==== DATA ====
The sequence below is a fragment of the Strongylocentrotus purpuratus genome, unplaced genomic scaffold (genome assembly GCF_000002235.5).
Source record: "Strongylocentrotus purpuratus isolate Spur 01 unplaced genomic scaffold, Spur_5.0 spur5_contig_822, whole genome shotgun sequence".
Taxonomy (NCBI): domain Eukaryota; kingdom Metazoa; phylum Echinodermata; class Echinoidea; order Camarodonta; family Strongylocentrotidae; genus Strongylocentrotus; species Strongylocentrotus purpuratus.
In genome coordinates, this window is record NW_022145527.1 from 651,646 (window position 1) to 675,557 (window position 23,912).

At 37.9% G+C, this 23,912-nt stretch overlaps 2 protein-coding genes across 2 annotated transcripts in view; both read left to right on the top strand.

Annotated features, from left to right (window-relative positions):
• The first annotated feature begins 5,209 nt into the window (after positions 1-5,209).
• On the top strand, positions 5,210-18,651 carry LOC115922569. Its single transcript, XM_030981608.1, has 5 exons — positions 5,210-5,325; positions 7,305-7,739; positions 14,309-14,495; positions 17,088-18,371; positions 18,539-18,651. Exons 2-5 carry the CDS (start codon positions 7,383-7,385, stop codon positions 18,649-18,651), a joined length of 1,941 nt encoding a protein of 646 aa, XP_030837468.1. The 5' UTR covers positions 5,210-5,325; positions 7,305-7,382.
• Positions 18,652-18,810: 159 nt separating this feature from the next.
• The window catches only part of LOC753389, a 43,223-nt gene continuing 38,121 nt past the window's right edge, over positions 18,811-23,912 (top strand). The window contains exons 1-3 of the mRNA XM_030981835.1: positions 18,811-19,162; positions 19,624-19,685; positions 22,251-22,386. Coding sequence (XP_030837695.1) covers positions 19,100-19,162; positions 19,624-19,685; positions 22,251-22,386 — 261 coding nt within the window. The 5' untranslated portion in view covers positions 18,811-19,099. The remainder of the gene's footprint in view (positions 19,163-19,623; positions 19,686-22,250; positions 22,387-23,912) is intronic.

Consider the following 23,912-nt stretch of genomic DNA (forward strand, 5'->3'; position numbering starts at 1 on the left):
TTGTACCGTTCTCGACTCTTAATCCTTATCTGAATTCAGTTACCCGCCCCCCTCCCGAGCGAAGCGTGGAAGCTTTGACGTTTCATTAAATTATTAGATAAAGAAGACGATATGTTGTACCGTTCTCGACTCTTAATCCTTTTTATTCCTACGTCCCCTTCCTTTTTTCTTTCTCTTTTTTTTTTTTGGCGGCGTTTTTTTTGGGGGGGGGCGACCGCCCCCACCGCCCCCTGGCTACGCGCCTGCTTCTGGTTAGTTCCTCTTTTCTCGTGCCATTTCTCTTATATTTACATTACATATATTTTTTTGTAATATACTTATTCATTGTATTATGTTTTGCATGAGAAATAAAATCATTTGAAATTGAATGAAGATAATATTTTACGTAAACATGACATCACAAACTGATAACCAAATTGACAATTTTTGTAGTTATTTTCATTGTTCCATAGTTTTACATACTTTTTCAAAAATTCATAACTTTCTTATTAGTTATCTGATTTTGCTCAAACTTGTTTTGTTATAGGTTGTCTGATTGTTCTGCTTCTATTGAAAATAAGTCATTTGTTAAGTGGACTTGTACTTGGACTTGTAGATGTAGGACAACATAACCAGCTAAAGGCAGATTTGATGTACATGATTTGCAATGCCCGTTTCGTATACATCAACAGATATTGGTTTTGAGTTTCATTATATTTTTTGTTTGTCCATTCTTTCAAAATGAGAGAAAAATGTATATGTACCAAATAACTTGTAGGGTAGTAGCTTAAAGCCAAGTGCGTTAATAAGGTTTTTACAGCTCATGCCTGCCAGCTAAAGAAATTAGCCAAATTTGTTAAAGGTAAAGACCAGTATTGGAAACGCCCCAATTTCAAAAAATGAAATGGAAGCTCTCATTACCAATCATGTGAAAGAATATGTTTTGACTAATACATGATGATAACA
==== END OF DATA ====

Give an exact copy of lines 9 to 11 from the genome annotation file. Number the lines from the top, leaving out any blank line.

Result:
• Positions 18,652-18,810: 159 nt separating this feature from the next.
• The window catches only part of LOC753389, a 43,223-nt gene continuing 38,121 nt past the window's right edge, over positions 18,811-23,912 (top strand). The window contains exons 1-3 of the mRNA XM_030981835.1: positions 18,811-19,162; positions 19,624-19,685; positions 22,251-22,386. Coding sequence (XP_030837695.1) covers positions 19,100-19,162; positions 19,624-19,685; positions 22,251-22,386 — 261 coding nt within the window. The 5' untranslated portion in view covers positions 18,811-19,099. The remainder of the gene's footprint in view (positions 19,163-19,623; positions 19,686-22,250; positions 22,387-23,912) is intronic.

Consider the following 23,912-nt stretch of genomic DNA (forward strand, 5'->3'; position numbering starts at 1 on the left):